Coronavirus Outbreak Hammers China’s Box Office

The coronavirus outbreak is grinding public activity in China to a halt. The entertainment sector has been particularly hard hit, with the cinema industry losing millions in a matter of days and projected to lose millions more over the next month. Almost all of China’s movie theaters, about 70,000 screens, have gone dark due to the outbreak.

Many Chinese people would normally take in movies during the Lunar New Year holiday, but the timing of the coronavirus epidemic couldn’t have come at a worse time for the local film industry. In the first three days of last year’s holiday, Chinese theaters raked in a whopping $507 million. Analysts expected that number to be surpassed this year. Instead, most of the theaters closed to avoid congregating people in small areas and the theaters that remained open only earned about $2 million.

Now, the openings of six big titles that were set to debut for the holiday weekend have been pushed back indefinitely. Those titles included Detective Chinatown 3, Lost in Russia, Leap, The Rescue, Vanguard and Boonie Bears: The Wild Life. Huanxi Media later released Lost in Russia online for free instead of waiting for cinemas to reopen, sparking anger from China’s exhibitors. Those exhibitors issued a joint letter promising to boycott all future releases from Huanxi.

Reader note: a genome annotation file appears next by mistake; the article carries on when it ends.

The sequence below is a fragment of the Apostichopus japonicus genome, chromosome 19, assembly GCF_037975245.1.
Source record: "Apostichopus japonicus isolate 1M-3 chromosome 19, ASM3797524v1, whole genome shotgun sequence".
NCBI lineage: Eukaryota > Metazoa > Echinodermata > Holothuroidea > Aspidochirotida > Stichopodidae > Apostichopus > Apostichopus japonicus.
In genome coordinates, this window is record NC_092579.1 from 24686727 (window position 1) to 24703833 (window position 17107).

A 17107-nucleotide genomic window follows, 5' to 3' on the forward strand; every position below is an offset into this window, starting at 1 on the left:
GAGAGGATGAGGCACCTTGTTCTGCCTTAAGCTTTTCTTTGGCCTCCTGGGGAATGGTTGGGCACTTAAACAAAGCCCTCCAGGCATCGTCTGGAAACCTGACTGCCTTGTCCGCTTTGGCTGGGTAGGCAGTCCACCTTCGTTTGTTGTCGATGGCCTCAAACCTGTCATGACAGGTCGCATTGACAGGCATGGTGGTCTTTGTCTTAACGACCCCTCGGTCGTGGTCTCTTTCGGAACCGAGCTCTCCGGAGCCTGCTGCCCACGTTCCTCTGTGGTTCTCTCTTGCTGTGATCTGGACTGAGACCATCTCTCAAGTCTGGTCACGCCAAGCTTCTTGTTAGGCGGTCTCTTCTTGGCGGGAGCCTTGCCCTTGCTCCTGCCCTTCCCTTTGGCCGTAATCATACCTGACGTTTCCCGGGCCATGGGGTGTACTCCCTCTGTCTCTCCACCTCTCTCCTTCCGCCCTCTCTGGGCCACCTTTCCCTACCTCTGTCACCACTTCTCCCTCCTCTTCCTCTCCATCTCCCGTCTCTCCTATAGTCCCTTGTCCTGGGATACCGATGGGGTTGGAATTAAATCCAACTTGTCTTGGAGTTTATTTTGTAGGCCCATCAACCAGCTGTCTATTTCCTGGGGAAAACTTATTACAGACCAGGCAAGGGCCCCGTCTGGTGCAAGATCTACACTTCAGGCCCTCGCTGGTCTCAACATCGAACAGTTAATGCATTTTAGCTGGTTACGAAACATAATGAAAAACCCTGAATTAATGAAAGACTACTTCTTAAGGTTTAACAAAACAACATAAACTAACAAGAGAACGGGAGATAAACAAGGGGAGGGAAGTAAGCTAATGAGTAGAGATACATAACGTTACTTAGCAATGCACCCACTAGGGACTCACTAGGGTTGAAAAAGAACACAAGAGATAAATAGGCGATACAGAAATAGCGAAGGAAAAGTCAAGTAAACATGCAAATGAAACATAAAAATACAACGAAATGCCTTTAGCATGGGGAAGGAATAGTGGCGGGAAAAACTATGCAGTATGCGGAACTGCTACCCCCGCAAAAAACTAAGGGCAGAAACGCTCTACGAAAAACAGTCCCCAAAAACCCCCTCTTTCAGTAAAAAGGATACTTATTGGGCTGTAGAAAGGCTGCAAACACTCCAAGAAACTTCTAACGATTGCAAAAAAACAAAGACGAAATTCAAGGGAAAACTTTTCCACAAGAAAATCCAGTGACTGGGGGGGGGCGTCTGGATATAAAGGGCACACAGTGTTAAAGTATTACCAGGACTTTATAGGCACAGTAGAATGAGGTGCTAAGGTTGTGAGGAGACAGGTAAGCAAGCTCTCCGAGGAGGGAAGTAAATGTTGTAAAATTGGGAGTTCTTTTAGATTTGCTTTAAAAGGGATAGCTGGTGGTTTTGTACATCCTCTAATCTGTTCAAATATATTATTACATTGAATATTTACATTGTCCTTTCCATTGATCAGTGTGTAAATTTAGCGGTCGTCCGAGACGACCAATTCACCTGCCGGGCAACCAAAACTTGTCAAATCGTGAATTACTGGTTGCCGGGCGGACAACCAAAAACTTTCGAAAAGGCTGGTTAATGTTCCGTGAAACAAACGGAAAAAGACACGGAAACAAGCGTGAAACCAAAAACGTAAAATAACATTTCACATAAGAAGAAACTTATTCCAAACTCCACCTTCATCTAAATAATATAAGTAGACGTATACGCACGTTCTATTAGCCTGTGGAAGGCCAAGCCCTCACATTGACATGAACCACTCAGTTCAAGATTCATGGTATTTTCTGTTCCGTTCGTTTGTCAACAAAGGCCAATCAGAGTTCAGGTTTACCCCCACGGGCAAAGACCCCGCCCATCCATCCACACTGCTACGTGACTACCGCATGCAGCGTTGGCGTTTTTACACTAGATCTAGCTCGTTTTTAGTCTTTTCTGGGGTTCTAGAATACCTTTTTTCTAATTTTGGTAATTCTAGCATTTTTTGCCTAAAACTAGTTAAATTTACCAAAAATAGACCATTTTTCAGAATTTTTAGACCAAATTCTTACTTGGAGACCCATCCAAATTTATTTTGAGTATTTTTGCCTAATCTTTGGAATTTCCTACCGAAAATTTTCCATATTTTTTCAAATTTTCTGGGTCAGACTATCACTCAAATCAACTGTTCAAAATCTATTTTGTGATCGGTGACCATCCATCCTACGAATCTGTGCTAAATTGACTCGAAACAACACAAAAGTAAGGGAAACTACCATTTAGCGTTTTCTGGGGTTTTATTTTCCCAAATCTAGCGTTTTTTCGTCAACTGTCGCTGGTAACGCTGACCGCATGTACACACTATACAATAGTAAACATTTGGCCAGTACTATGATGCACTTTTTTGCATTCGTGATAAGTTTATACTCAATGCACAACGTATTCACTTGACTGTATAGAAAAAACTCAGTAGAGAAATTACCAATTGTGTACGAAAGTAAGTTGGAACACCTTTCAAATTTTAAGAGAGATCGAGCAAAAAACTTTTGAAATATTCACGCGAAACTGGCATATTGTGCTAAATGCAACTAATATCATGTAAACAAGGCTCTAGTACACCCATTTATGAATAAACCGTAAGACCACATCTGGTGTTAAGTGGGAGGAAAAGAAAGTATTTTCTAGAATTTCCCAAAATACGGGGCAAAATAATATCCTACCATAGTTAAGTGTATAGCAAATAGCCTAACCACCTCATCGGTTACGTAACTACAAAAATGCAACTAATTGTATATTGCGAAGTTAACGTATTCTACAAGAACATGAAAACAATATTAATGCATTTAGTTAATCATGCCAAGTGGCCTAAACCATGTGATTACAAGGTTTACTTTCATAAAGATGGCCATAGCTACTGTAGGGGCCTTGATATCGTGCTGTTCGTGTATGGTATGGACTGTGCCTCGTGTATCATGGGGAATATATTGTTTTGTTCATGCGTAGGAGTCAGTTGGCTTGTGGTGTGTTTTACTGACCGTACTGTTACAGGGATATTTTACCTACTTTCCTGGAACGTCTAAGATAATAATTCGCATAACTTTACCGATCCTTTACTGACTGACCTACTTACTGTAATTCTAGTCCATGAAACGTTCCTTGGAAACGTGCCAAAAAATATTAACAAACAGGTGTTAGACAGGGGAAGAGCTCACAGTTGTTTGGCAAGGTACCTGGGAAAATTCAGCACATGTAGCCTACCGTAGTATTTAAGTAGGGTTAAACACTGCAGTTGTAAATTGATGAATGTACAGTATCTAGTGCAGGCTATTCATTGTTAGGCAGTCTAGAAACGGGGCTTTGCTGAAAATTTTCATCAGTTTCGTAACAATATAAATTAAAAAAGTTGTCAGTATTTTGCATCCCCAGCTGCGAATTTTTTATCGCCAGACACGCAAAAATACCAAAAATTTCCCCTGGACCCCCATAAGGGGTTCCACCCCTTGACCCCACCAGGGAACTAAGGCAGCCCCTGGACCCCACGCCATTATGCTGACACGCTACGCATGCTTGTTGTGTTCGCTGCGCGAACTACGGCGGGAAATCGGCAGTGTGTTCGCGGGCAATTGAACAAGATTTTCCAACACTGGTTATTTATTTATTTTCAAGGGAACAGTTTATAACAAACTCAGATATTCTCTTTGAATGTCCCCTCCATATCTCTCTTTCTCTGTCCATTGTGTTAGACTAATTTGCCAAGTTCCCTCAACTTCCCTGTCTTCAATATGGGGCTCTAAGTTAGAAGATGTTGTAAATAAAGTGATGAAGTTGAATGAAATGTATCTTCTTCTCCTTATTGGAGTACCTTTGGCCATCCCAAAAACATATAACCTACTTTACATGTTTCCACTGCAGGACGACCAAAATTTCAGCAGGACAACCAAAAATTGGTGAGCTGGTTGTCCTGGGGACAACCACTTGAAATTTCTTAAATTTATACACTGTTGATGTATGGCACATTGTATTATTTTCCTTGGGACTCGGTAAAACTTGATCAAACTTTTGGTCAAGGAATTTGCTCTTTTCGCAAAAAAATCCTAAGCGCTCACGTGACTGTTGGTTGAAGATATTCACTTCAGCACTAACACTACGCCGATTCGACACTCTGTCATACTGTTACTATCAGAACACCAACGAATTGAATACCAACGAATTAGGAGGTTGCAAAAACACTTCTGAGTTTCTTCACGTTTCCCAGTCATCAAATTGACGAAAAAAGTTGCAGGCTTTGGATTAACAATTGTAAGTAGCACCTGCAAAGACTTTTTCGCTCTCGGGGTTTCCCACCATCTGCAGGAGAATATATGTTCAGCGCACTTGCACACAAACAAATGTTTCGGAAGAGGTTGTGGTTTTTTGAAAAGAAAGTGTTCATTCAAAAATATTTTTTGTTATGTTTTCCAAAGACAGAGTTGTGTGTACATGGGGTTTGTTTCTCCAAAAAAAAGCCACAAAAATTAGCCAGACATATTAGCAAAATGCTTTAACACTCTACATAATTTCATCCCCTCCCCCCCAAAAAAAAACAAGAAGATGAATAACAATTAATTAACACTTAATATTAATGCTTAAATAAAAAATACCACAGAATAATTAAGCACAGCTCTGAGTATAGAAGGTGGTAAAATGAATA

Chinese film executives are now contending with the possibility that total box office in late January through February will be next to nothing. Worldwide box office revenues could drop by $1 billion to $2 billion this year if the situation is not resolved soon. Worldwide grosses hit an all-time high of $42.5 billion last year, with China turning in $9.2 billion.

The economic damage wrought by the epidemic could spread far beyond China’s borders. Most of the movie industry damage so far has been borne by Chinese companies, but North American film entity Imax, which operates more than 680 theaters in China, is starting to feel the pain as well. Shares in the company’s China subsidiary, listed in Hong Kong, fell 17.5 percent in the 12 days between Jan. 16 and Jan. 28.